The National Fisheries Association of Ghana (NAFAG) has said that having a Marine Spatial Plan will help protect the gains of Ghana’s blue economy and it is non-negotiable.
Mr Richster Nii Amarh Amarfio, NAFAG Secretary said for Ghana to harness the full benefits of its marine space, there was the need to plan the maritime space to avoid conflicts and other activities that destroy the maritime environment and underutilize the blue economy.
Mr Amarfio said at a media platform dubbed: “Blue Gold: Ghana’s Economic Transformer,” initiated by the Ghana News Agency, Tema Regional Office to serve as holistic journalistic engagement with players and other stakeholders in the blue economy space.
The NAFAG Secretary said the blue economy covered not only the ocean and activities related to it, but also every natural water body including underground water.
He said Ghana could gain more from the blue economy if spatial planning were done, revealing that places like China was now using Tuna to prepare diabetes medicine while others use seaweeds for food due to their nutritional values.
He also added that planning would enable monitoring and regulating of the various activities in the blue economy such as traditional fishing, laying of fibre optic, and gas pipelines, exploration of oil, and gas, among others.
Mr Amarfio explained that for instance, with a spatial plan, Ghana would be able to ensure that even, if oil or gas were found around marine reserves and natural reef, they would not be destroyed for the exploration of the oil.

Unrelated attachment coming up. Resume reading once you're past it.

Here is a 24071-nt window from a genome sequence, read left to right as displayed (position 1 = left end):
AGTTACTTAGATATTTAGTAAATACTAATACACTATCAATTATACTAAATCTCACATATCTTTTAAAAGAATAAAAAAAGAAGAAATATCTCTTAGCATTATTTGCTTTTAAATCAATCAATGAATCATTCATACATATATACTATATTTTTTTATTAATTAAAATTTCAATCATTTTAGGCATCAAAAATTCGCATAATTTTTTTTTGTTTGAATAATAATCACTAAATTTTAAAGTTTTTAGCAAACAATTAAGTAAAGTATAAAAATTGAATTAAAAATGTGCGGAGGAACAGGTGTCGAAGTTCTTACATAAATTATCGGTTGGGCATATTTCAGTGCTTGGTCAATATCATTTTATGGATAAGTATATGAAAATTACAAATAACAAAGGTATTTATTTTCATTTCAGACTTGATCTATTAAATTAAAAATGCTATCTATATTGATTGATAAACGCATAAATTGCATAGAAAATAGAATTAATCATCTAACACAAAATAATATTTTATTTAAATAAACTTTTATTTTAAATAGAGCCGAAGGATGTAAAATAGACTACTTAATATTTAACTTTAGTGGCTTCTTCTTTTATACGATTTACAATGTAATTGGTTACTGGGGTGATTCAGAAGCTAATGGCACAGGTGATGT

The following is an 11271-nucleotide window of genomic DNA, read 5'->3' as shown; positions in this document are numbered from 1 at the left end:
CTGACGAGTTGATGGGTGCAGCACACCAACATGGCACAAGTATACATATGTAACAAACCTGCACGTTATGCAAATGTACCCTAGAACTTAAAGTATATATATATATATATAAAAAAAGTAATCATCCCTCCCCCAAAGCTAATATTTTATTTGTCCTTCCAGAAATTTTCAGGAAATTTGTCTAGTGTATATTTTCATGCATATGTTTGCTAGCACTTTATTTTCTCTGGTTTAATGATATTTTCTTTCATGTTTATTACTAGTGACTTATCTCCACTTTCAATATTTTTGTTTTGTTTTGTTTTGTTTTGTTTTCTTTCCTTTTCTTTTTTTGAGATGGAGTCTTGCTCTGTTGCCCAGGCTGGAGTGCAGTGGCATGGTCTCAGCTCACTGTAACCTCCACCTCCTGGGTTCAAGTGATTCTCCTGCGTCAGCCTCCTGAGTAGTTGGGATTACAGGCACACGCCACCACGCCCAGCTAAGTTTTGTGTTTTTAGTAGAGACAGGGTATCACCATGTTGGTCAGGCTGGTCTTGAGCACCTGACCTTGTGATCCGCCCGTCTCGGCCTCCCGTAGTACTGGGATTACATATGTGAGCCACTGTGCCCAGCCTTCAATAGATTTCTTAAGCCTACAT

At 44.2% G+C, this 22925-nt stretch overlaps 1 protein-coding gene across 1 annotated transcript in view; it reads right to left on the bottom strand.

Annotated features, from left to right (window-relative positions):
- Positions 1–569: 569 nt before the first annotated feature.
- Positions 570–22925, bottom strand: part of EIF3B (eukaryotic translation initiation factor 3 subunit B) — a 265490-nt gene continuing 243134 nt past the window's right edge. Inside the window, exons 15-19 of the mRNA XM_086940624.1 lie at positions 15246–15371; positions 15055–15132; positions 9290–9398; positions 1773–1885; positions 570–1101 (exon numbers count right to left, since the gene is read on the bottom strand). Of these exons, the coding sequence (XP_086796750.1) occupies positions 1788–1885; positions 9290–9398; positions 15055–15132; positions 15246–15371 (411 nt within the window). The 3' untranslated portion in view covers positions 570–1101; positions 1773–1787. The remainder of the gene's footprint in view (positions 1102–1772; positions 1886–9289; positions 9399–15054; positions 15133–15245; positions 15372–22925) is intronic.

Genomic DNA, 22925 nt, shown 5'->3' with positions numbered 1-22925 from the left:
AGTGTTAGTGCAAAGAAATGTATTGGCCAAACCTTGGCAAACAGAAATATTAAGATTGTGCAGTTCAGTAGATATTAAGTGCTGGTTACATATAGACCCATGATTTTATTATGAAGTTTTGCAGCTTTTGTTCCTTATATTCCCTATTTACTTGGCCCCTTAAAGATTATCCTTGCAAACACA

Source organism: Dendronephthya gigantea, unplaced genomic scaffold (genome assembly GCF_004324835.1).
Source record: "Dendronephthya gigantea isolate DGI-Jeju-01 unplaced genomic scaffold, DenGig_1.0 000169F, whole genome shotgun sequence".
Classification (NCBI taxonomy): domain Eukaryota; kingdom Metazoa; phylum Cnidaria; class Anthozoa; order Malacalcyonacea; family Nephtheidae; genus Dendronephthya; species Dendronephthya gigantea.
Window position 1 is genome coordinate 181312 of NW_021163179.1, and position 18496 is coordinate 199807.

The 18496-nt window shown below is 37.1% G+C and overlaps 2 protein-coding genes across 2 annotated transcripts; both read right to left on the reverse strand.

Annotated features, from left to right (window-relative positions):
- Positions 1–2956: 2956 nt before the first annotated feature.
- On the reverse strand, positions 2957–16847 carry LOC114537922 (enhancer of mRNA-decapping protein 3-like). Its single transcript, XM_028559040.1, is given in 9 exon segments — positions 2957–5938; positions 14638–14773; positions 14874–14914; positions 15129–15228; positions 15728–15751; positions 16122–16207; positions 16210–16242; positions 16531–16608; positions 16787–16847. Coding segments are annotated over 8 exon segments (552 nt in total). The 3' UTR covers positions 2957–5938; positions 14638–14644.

The NAFAG Secretary said, “you may find oil in an area, but that place might be an essential resource base, you don’t destroy it for oil activities, Canada, the Philippines, and others all protect such places.”
He said places where the fishes lay their eggs and rest, must be protected adding that the lack of a spatial plan could be attributed to the dwindling fish stock of the country.
A spatial plan, he noted could help in having a shipping lane that would affect fish’s reproductions, and proper disposal of ballast water, which if not managed well could impact negatively the marine environment.
He said proper planning must be done for the planting of oil and gas in the marine space as improper decommissioning could have dire effects on aquatic life.
Mr Amarfio added that proper disposal of waste must also be taken care of under the plan to help prevent pollution of the sea and other water bodies.
“We must identify all the economic activities in the blue economy, plan, and know where to put what,” he stated.
Mr Francis Ameyibor, Ghana News Agency Tema Regional Manager noted that the platform was created initiate and deepen the discussion on the blue economy and serve as the medium for stakeholders in the blue economy to engage the media to project activities within the sector